1. Introduction

Context of the review

Section 315K of the Telecommunications Act 1997 requires the Parliamentary Joint Committee on Intelligence and Security (the PJCIS) to commence a statutory review of the operation of Part 14 of that Act, to the extent that the Part was amended by the Telecommunications and Other Legislation Amendment Act 2017.
The review must be commenced on or before the second anniversary (18 September 2020) of the commencement of those reforms, known as the telecommunications sector security reforms (TSSR).
The review is required to be completed within a year, with the Committee to then report to the Parliament and the Minister for Home Affairs once the Committee’s consideration of the evidence gathered as part of the review is completed.
The review provisions are as a result of recommendation 12 of the PJCIS Advisory report on the Telecommunications and Other Legislation Amendment Bill 2016.
A further explanation of the genesis of the TSSR is outlined in Chapter 2 of this report.

Conduct of the review

The Committee commenced the review on 7 September 2020 and announced the review by media release on the same day. The Committee invited submissions from interested members of the public, government and interested stakeholders by 27 November 2020.
The Committee received eleven submissions, one attachment, one confidential attachment to a submission, and three supplementary submissions from industry, government and other stakeholders. A list of submissions received by the Committee is at Appendix A.
The Committee held one public hearing on 20 May 2021. The Committee also received one private briefing from relevant agencies. Details of the hearing and witnesses who appeared before the Committee in a public capacity is included at Appendix B.
Copies of submissions received and the transcript of the public hearing can be accessed on the Committee’s website1.
The conduct of the review, its content and timing were affected by the concurrent conduct of the Committee’s Review of the Security Legislation Amendment (Critical Infrastructure) Bill 2020 and Statutory Review of the Security of Critical Infrastructure Act 2018. More commentary on this is included below and will be made at the relevant sections of this report.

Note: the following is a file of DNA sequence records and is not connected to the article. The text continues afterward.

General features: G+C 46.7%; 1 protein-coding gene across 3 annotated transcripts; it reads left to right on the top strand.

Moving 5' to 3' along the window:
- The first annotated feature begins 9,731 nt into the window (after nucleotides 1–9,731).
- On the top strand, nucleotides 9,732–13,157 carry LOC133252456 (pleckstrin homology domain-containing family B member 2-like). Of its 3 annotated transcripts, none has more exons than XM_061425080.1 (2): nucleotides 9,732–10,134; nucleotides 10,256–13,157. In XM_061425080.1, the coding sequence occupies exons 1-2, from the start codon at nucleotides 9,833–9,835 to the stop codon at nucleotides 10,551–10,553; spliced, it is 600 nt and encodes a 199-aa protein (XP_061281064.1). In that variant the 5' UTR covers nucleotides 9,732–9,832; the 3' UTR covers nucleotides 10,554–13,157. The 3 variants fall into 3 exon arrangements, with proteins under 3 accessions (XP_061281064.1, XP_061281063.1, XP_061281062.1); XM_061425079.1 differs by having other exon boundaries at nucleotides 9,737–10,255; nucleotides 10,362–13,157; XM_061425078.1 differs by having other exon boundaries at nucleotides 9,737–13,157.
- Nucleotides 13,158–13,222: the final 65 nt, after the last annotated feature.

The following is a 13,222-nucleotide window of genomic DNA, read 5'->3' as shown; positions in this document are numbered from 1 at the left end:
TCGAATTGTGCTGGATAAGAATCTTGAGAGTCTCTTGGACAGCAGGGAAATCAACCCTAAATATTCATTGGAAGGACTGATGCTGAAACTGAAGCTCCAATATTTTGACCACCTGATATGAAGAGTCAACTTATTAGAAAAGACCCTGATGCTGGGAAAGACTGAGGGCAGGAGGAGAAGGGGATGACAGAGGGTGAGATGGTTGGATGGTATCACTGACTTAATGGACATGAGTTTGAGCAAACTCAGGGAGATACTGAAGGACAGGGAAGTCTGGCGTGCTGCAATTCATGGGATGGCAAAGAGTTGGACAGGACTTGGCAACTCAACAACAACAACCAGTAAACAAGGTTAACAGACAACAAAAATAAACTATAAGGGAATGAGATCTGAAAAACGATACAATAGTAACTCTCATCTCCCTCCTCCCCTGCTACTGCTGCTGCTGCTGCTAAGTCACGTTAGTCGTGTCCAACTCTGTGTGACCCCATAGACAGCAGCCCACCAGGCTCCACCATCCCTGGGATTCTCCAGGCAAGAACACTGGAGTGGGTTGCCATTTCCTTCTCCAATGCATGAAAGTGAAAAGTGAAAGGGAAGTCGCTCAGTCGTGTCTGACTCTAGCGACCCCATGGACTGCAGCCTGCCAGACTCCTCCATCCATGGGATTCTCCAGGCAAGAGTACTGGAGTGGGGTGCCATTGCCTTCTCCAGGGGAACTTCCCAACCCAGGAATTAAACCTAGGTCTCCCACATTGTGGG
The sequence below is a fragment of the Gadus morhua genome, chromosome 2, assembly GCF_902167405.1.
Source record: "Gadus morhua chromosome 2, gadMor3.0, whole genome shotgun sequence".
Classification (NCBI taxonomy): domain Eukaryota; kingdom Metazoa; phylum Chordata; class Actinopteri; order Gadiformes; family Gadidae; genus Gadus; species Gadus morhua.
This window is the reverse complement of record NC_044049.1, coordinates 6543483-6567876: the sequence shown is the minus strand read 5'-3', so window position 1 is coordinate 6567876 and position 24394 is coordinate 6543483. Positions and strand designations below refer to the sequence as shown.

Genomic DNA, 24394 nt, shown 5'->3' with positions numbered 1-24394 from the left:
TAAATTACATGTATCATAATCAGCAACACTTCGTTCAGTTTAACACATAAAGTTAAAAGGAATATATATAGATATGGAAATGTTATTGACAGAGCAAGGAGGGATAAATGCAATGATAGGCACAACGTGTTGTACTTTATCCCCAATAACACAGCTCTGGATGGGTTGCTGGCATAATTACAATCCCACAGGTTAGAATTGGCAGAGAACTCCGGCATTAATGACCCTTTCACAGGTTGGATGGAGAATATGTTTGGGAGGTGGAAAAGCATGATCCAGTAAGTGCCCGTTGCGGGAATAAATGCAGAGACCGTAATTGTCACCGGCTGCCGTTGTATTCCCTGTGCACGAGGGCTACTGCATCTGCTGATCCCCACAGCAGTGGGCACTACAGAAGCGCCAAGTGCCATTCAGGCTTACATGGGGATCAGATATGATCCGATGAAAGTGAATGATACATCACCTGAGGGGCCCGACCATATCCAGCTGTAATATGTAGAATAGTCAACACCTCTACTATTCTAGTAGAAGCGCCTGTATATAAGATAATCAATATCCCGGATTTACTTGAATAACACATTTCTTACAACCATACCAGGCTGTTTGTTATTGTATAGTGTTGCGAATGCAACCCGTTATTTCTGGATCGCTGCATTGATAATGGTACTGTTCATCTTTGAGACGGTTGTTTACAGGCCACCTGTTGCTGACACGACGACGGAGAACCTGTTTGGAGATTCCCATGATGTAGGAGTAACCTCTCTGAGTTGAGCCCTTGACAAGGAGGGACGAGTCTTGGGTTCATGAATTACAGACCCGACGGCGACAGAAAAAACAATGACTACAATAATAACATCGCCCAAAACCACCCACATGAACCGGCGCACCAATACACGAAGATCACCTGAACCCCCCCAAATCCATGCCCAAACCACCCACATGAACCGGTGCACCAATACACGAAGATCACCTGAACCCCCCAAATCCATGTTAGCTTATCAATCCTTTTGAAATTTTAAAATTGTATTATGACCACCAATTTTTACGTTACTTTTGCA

Summary of the reforms under review

The TSSR changes under review can be summarised in four main elements:
Obligations to secure and protect telecommunications networks and facilities from unauthorised access and interference.
Obligations to notify relevant government agencies of intended changes to systems and/or services that could compromise their obligations under the first security requirement.
Powers granted to the relevant Secretary (Home Affairs) to compel telecommunications carriers, service providers and service intermediaries to provide information and documents to enable the assessing of monitoring and investigation of those entities with their security obligations.
Powers granted to the relevant Minister (Home Affairs) to direct the same entities to do, or not do, a specified thing that is assessed as reasonably necessary to protect telecommunication networks and facilities for national security risks or other activities assessed as prejudicial to security.

Report structure

This report consists of three chapters:
This chapter outlines the context of the review and its conduct;
Chapter 2 provides background to the history of TSSR and the inquiries and reviews already undertaken, as well as a brief summary of the operation of the TSSR to date.
Chapter 3 briefly outlines the evidence received for the review, the impact of the Security Legislation Amendment (Critical Infrastructure) Bill 2020, and the Committee’s observations and recommendations.

Crossover with Security of Critical Infrastructure Bill and statutory reviews

As submissions were received for this review, the Committee noted that a number of submitters identified that they had been involved in a consultation process for an exposure draft of the Security Legislation Amendment (Critical Infrastructure) Bill 2020.2 That Bill was introduced into the House of Representatives by the then Minister for Home Affairs, the Hon Peter Dutton MP, on 10 December 2020, and referred to the Committee for review by the then Attorney-General, the Hon Christian Porter MP, on 11 December 2020.
Additionally, the Committee was required by section 60A of the Security of Critical Infrastructure Act 2018 (SOCI Act) to review the operation, effectiveness and implications of the regime established under that Act. As the Bill mentioned above amended that Act, the Committee chose to agree with a suggestion from the then Attorney-General that the review be established early to coincide with the Bill analysis.
As the statutory review for the TSSR regime progressed, it became evident that it had significant crossovers with the SOCI Bill review, many of which affected the evidence base available for this review. This report may reference the evidence received for those inquiries, however this will be kept to a minimum where possible. As mentioned, the final format of this report has been affected by the subject of that Bill and its effect on the Committee’s ability to conduct an isolated statutory review of the TSSR regime.
The Committee presented its advisory report on the SOCI Bill, and the related statutory review, on 29 September 2021. Relevant commentary regarding this review can be found in that report.3

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